The next time he withdrew the syringe and pricked her skin again, she grunted with her lips closed to stifle the reaction. He was right; Lidocaine burned like hell going in. She’d had stitches before, and she knew full well the pain was inevitable. It was his approach to her that was entirely intentional. He was enjoying the fact he was hurting her, inevitable or not, and she was going to tolerate it. However much he might deserve this small measure of retribution, she wasn’t going to fall apart. Her guilt didn’t mean she wanted to show him any weakness.
“Ah!” she cried out. “Fuck.” The next shallow stab seared her again, but she could feel the blessed numbness starting to take over the side of her hand, and when he pulled the syringe from her again, moved down the line of her laceration a bit farther, and stuck the needle in once more, the pain was finally faded and distant.
She released a deep sigh as she started to calm. Relaxing was impossible with this man sitting close to her with his knee between her legs. His cheek was near to hers too, but far enough away that she could easily see his focus shift to her eyes every time he stuck the needle in her skin. He was waiting for her reaction, wanting to see her pain. She couldn’t blame him for that, but it didn’t mean she appreciated the emotional torture. But it was a lost cause. She could barely feel the side of her hand now, and once he set the syringe down, he picked up the tweezers and started prodding the skin around the cut.
“Any pain?” He couldn’t possibly care, but she shook her head as she met his gaze quickly. She was bleeding again, though the steady seeping had slowed significantly, and once he’d swabbed the area, he picked up the hemostat, used it to grip the arched needle on the tray, and used the tweezers to lift a flap of skin before stabbing it through with the needle and connecting it with the opposite flap of skin with the dark thread.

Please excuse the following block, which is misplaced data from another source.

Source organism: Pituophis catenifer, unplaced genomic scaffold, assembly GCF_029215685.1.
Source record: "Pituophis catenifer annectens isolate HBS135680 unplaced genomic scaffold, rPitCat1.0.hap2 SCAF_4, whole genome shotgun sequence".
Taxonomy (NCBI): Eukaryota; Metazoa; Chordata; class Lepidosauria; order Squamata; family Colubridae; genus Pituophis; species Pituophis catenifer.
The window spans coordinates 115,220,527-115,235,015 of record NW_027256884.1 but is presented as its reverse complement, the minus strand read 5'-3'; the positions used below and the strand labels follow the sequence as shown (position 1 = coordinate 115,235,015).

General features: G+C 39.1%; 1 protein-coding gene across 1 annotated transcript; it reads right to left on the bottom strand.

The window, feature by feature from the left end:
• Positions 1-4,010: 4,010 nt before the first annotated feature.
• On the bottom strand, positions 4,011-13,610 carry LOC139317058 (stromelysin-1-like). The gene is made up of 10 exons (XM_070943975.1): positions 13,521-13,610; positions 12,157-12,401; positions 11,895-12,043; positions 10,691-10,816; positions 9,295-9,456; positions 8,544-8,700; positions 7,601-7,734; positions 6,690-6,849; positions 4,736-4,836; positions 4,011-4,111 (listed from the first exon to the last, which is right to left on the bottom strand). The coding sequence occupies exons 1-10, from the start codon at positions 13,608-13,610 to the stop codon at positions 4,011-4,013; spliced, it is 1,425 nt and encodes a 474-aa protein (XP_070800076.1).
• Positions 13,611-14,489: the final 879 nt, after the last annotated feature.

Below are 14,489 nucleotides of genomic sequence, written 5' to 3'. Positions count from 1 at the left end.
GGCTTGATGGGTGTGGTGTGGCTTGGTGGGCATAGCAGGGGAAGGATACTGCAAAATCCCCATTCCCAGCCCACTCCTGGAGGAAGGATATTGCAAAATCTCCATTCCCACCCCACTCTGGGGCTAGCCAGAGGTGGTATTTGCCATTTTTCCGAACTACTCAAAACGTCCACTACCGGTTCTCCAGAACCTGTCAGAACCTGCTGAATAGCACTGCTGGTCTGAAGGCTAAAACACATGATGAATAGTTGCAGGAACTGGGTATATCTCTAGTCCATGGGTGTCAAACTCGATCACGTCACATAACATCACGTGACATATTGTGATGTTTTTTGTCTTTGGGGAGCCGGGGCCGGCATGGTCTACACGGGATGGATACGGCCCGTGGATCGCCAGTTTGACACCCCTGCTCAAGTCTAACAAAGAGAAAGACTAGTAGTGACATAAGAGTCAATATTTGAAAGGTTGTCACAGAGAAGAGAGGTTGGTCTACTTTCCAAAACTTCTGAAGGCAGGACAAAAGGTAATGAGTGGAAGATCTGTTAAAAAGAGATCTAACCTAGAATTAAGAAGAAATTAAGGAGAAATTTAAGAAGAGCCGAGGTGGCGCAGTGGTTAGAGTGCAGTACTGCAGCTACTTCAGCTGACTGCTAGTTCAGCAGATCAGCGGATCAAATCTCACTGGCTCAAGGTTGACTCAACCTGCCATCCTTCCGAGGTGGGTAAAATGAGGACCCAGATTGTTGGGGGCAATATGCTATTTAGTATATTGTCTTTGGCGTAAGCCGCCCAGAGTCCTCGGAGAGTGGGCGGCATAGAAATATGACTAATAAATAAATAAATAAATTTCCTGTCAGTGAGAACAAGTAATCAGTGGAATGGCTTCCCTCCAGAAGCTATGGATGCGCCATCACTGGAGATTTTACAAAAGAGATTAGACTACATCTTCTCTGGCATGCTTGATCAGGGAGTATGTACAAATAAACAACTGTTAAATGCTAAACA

She stared at his latex-covered hands as he worked. His hands were as masculine as any, long-fingered and incredibly graceful as they moved quickly, pulling, knotting, and tightening the sutures. It was a well-rehearsed talent, and she almost thought he could do it with his eyes closed. For the first time since finding himself face-to-face with her after five years, his focus seemed aimed at something other than her. Or rather, his focus was on her hand and not on the part of her that left her most vulnerable around him.
She listened to his quiet breathing, and she could almost remember the young man she knew so long ago. Darren was three years older than she, he was handsome—incredibly handsome, and he was smart . . . obviously. But he was good and decent in a way people sometimes questioned even existed in the world anymore. Odd that Bailey could still regard him in such a way, but she knew him—really knew him, the him inside the him, not the man who sat beside her, struggling to stifle his hatred and loathing of her.
“I’m sorry.” She’d actually been thinking the words, not necessarily intending to say them, but she listened to her voice whisper out the apology—so pointless now. He froze with the curved needle embedded through both sides of her flesh, and she watched as a pronounced tremble ran through his hands as the rest of his body stayed unmoving.
“Shut up.” His voice was as quiet as hers, and his steely, cool demeanor was lost for a moment. She glanced to his eyes, and they were already on her, glaring. But that control was lost, and his lips trembled for a moment just as much as his hands had before his jaw clenched tight. “I hate you. Do you understand me? Your apology means shit to me.”